With a successful first event under their belt, McRae and the Great Race crew began preparation for the 1984 event, which would be another California-to-Indiana trip. And as the years went by, McRae made sure to provide interesting routes for the participants, and made it family-oriented so that participants could enjoy time with their children or even grandchildren in many cases. In fact, the 1987 route went from Disneyland in Anaheim, California to Disneyworld in Orlando, Florida, so there was no shortage of Mickey Mouse ears on that trip. Generally, the routes traveled west to east, but sometimes McRae switched it up and went east to west, like the 1991 event, from Norfolk, Virginia to Seattle, Washington. McRae and crew also went north to south in 1995, traveling from Ottawa, Canada to Mexico City, Mexico!
No matter the route, Great Race participants viewed the most amazing scenery this country has to offer, and toured some of the coolest back roads to get there. These pre-World War II cars arent exactly cut out for interstate driving, so the intricate routes were designed to suit antique cars and their capabilities, in terms of speed, and durability. Many racers have beaten the odds and walked away with a victory, but all of the participants have the enjoyment of viewing our great country alongside a close friend or family member. here are many family teams involved in the Great Race, including many husband and wife duos. And by the time youve made the trek across the United States of America, youre bound to have made a few new friends along the way.
Theres no question that the camaraderie among Great Race participants is the most incredible aspect of the event. No matter your background, culture or chosen race vehicle, the playing field is totally equal when you consider the reason all these racers come together. Its all about spending time with like-minded folks, and getting to know one another in a grand journey across our United States. Ordinary car guys are treated as celebrities and heroes, signing autographs and answering countless questions from people who greatly admire their efforts in this wonderful race.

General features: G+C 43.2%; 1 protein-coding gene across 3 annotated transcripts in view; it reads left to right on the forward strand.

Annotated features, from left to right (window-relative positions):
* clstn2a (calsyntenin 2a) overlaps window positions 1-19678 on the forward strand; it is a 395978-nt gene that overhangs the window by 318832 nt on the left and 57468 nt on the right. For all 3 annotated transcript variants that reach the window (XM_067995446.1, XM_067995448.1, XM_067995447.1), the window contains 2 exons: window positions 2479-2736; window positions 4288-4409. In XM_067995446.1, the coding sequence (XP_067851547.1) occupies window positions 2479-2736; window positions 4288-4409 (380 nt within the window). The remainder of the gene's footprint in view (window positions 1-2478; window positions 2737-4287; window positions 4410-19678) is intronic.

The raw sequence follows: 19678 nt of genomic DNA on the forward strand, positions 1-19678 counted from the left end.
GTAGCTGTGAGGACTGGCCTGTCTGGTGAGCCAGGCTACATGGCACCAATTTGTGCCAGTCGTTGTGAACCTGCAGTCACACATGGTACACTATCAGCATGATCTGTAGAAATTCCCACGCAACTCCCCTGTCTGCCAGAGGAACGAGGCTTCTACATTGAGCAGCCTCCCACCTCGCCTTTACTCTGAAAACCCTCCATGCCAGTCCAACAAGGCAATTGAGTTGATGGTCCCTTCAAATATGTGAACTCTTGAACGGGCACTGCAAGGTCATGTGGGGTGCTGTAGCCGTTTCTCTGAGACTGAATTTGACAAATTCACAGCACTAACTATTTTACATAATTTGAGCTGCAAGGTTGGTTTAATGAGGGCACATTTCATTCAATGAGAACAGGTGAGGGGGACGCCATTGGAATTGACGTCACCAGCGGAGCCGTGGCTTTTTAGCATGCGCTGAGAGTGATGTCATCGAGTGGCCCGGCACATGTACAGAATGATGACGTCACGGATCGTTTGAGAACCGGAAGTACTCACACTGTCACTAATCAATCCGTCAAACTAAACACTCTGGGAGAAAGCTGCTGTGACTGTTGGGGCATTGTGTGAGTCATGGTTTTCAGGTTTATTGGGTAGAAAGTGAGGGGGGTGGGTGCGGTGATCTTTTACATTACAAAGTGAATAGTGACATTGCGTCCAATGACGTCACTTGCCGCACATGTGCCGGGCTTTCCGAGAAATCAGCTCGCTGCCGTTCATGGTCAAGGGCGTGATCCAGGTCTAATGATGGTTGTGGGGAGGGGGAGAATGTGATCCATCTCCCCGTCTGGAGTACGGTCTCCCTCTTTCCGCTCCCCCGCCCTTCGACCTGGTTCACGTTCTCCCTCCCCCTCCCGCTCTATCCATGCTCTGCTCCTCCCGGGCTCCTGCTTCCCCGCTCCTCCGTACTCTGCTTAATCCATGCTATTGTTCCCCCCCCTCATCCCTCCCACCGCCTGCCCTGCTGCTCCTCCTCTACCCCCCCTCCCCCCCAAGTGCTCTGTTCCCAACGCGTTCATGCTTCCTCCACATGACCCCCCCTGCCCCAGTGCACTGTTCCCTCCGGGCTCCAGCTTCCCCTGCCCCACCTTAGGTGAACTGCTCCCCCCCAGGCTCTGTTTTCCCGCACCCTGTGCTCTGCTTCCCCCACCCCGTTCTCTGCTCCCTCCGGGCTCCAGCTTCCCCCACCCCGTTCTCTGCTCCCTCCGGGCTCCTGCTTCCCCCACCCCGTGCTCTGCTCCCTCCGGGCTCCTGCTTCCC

Many participants make big sacrifices to compete in the Great Race, and just about every participant schedules their lives around the Great Race. It isnt simply a weekend affair, so plans are made well in advance to attend and participate. Some folks literally put their lives on hold to participate in the Great Race, and its this kind of dedication that has made the Great Race such an awesome event. McRae founded the race on the basis of honoring families, our great country and most importantly, God, for making all things possible. McRae believed it was extremely important to say a prayer in public in every city to bless the participants and everyone involved with the event, as praising the Lord was a staple in his operation, and his unique way of spreading the Gospel. And though McRae is no longer with us, his vision for the event and his love for old cars still lives on through the continuation of the Great Race.